Polymer Gel Mimics Human Vocal Cords

When will our mechanical men (and women) reproduce the dulcet tones of the human voice? I don't know about you, but I'm getting tired of those mechanical voices.

Fortunately, a polymer gel developed at Harvard and MIT successfully mimics the viscoelastic properties of human vocal cords.


(Polymer Gel Mimics Properties of Human Vocal Cords)

The polymer, PEG30, which is a modified form of polyethylene glycol (PEG), was shown to vibrate with a similar frequency to human vocal cords when air was blown through a vocal-fold model made of the polymer.

Just to be clear, PEG30 is being developed as an injectable solution for use inside human beings; the polymer has been shown to restore vibration to the living human vocal chords that have become stiff and unable to vibrate due to scarring.

But I think that the same solution might be used to help robots and artificial intelligences speak more clearly to us.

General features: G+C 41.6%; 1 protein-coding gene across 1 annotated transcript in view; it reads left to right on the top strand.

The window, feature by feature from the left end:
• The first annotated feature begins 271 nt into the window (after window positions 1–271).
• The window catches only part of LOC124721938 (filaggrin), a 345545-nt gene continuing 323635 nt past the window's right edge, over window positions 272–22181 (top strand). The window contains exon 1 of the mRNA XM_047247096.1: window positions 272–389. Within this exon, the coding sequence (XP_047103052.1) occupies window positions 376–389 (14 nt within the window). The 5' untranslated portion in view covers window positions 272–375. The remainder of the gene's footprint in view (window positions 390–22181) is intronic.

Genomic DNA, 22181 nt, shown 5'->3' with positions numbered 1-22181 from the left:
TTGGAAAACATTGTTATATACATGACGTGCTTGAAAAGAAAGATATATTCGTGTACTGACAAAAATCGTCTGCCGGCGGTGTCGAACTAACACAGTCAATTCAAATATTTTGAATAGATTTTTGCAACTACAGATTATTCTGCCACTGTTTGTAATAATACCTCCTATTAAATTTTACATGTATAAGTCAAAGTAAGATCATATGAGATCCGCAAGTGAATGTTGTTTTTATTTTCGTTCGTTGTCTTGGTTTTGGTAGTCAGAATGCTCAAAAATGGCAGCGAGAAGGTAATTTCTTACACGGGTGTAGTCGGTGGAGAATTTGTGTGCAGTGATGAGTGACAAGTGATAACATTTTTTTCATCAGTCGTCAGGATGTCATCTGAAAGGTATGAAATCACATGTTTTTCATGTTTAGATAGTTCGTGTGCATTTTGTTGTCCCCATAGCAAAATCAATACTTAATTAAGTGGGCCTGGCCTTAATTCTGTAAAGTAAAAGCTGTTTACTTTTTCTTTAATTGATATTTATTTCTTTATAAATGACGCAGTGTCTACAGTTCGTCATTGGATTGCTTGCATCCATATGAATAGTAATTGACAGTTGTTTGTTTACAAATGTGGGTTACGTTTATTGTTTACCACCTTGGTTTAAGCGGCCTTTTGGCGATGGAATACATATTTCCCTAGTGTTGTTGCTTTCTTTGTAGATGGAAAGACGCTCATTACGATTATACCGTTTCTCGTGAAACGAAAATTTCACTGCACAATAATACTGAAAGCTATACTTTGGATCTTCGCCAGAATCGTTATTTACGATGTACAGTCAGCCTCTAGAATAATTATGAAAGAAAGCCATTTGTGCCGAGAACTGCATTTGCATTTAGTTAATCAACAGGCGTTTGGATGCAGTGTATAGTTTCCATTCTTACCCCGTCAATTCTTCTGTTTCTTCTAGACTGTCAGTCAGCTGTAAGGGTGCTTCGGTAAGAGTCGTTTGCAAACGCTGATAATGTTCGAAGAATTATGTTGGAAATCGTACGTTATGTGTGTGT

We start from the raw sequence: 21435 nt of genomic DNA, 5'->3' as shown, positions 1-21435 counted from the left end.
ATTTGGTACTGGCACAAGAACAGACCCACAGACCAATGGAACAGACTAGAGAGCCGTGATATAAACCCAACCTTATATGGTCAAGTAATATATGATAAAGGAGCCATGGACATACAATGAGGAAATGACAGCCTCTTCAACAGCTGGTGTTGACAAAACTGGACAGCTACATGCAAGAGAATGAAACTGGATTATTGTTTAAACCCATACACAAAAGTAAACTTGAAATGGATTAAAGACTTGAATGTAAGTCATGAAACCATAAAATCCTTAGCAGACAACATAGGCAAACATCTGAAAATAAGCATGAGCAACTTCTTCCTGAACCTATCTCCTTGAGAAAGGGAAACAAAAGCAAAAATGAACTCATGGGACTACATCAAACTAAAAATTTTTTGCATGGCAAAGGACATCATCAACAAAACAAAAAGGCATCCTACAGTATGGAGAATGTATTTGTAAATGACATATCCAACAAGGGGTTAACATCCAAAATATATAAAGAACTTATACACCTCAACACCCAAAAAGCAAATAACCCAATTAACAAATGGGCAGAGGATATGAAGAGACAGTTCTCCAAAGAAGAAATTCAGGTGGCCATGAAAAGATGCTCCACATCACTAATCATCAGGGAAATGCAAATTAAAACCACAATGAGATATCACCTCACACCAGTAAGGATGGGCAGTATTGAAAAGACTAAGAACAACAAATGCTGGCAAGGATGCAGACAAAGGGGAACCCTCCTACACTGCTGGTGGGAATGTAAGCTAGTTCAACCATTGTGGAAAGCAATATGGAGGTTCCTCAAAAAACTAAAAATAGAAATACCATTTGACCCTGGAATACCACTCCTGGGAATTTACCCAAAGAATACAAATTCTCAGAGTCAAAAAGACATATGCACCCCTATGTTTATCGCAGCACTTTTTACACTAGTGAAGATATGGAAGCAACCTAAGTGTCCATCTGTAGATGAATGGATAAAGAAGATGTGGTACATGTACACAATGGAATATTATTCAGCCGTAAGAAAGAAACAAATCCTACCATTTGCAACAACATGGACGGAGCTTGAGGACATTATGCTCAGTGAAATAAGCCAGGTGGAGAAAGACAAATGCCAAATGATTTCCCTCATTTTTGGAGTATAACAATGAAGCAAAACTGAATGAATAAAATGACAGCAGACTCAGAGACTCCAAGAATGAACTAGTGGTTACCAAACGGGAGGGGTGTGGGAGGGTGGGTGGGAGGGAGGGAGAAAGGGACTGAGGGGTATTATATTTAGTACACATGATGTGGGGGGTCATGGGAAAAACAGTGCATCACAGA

I couldn't help but think of this amusing exchange between non-organic intelligences in Terry Bisson's hilarious and insightful short story They're Made out of Meat:

"We're supposed to talk to meat?"

"That's the idea. That's the message they're sending out by radio. 'Hello. Anyone out there? Anyone home?' That sort of thing."

"They actually do talk, then. They use words, ideas, concepts?"

"Oh, yes. Except they do it with meat."

"I thought you just told me they used radio."

"They do, but what do you think is on the radio? Meat sounds. You know how when you slap or flap meat it makes a noise? They talk by flapping their meat at each other. They can even sing by squirting air through their meat."

"Omigod. Singing meat...'

Via MedGadget

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